Fetch: Get the latest changes from your origin to see, what other participants have done since your last fetch.

Merge: When you merge from another branch and this branch is ahead of your currently checked-out branch, the remote changes will be merged into your branch, mostly resulting in a new merge commit.

Pull: Is a combination of Fetch + Merge. It can be used to save one click, if you are going to merge the latest changes from the remote anyway.

Push: Writes the changes that you applied locally (Your commits) to the origin (like your provider, for instance github.com). Once a commit is pushed to its origin, it is backed-up and can be seen by other contributors of the repository.

More commands can be investigated in depth by reading these articles @atlassian.

Workflow strategies

After working for some time with git in different teams, I got in touch with some of the most common concepts:

At my current work, I was asked to develop a version control concept. Therefore, I decided to introduce the Feature Branch Workflow in our company. In my eyes, this is the most effective strategy when you are working together with some (at least 4) other developers.

Which aspects did I consider when finding a decision?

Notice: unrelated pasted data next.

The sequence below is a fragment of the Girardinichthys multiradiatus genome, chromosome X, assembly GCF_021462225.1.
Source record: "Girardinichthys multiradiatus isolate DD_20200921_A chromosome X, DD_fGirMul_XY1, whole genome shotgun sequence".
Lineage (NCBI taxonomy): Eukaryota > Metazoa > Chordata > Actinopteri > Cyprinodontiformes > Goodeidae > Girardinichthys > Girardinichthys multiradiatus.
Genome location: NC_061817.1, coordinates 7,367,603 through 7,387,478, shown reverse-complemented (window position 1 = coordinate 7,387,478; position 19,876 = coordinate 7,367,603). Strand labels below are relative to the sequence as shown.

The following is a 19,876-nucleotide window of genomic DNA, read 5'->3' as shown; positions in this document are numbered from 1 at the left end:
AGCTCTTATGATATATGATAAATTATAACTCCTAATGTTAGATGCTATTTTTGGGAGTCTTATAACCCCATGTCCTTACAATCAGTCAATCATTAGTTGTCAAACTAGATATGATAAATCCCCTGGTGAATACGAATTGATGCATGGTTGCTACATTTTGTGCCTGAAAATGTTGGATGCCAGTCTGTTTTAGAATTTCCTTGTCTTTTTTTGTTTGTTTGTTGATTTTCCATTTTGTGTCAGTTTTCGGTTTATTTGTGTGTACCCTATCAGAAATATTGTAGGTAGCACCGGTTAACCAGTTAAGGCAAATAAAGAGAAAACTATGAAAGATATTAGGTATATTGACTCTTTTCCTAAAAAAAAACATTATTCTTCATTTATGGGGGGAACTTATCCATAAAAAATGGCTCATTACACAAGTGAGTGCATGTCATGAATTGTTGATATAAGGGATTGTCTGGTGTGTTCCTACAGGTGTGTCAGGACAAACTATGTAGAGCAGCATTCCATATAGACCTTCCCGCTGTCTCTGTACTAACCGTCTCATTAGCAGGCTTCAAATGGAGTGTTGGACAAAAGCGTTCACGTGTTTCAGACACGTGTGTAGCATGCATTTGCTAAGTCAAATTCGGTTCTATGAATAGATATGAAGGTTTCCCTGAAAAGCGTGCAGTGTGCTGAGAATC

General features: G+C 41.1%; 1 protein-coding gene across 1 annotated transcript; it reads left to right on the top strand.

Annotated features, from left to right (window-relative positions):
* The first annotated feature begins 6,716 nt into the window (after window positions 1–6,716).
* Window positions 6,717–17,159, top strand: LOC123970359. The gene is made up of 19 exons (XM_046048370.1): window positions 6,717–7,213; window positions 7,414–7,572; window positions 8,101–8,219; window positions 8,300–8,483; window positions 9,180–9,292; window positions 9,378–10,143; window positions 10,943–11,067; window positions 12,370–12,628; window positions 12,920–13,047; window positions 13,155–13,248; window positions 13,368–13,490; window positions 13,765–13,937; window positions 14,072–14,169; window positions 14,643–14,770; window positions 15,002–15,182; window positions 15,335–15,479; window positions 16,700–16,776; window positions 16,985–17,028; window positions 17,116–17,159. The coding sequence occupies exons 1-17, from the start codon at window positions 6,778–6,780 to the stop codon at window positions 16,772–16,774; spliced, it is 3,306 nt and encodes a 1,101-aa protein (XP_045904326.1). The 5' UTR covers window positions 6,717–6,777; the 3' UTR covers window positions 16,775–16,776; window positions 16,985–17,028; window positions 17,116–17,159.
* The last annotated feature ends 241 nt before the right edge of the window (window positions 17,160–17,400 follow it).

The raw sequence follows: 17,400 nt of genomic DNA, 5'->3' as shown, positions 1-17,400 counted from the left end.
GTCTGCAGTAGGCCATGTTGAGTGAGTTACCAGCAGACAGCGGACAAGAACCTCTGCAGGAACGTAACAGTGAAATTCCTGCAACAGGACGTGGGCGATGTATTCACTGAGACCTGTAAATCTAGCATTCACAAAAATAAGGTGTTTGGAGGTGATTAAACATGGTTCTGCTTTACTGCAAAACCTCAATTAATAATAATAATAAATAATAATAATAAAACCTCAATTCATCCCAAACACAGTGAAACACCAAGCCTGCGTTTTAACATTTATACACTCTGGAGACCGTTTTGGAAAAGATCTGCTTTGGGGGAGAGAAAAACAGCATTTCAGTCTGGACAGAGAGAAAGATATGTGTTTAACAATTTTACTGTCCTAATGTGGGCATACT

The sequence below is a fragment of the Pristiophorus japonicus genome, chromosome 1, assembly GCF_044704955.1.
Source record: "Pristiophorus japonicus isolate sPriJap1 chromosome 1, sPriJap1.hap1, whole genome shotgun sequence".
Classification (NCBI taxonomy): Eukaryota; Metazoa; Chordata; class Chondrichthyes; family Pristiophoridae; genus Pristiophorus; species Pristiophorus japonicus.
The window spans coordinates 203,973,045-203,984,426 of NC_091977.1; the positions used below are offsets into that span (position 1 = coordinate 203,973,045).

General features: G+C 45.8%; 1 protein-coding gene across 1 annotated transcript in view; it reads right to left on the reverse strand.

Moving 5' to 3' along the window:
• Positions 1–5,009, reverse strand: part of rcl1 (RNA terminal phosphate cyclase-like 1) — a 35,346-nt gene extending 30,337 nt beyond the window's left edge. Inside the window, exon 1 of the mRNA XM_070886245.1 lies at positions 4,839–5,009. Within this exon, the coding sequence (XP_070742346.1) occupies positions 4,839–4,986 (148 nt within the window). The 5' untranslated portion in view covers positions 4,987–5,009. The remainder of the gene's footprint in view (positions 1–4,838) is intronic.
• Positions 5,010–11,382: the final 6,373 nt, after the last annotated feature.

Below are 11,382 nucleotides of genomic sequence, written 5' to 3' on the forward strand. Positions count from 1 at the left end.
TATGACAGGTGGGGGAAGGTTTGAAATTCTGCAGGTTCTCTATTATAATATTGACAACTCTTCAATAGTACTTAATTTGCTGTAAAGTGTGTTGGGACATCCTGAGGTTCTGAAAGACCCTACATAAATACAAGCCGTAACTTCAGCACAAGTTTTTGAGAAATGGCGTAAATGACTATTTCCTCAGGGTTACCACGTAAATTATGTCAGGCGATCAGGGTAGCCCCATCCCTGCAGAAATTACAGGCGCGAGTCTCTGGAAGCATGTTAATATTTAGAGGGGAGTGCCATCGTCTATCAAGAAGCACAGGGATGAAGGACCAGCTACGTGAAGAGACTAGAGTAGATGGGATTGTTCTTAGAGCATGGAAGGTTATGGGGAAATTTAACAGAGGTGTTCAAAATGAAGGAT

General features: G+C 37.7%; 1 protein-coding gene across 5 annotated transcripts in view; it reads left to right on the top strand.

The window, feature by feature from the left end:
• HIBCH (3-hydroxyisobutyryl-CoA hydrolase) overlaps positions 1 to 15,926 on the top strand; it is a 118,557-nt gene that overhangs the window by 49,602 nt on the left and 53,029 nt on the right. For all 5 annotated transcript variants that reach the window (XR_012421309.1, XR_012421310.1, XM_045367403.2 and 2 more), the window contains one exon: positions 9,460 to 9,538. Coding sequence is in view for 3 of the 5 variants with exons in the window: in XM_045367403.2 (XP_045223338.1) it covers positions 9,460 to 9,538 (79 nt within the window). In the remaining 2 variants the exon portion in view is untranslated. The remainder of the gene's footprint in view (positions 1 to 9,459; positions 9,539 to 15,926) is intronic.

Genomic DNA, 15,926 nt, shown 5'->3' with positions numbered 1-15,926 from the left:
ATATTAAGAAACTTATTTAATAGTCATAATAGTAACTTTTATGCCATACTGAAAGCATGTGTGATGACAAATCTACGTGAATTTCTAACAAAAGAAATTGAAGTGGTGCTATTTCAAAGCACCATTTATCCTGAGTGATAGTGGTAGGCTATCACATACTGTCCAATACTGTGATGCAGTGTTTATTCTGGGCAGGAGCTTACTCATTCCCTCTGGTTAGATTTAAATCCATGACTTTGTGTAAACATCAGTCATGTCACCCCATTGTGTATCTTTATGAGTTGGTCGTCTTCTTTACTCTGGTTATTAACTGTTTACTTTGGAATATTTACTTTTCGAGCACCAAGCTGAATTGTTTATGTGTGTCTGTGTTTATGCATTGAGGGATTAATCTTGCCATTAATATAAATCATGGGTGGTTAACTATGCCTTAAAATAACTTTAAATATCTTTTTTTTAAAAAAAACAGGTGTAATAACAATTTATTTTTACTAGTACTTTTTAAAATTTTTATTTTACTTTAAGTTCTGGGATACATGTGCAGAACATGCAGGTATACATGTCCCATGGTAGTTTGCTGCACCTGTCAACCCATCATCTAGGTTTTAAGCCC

• Do we have periodic releases? Yes, every 2-3 months
  • Do we work on different features in parallel? Yes
  • Do we have customers having different versions installed? Yes, hotfixes can be necessary at some point

If your team includes less then 4 members, it is probably a good idea to use one of the other mentioned workflow concepts. You will for sure save time and organizational effort when doing this, as the Feature Branch Workflow must be understood from every user in order to succeed.

The Feature Branch Workflow in detail

 git - periodical release workflow

The above diagram explains, how periodical releases can be realized by using the obligatoric master and develop branch. In addition, there can be on top hotfix, bugfix, feature and release branches as well.

  1. master: This branch contains always a stable version of the application. It contains exactly the version of the software that is rolled-out at your customers.
  2. develop: This branch contains the current development status of the source code, independent of any release.
  3. hotfix: A branch of this type is created based on the master, when there is a need to provide an urgent fix for certain customers, separated from the common release cycle. It must not contain any code that is planned to be part of the upcoming release, hence it has to be based on the latest release on the master branch. It is important to think at this purpose when starting to code on a hotfix issue.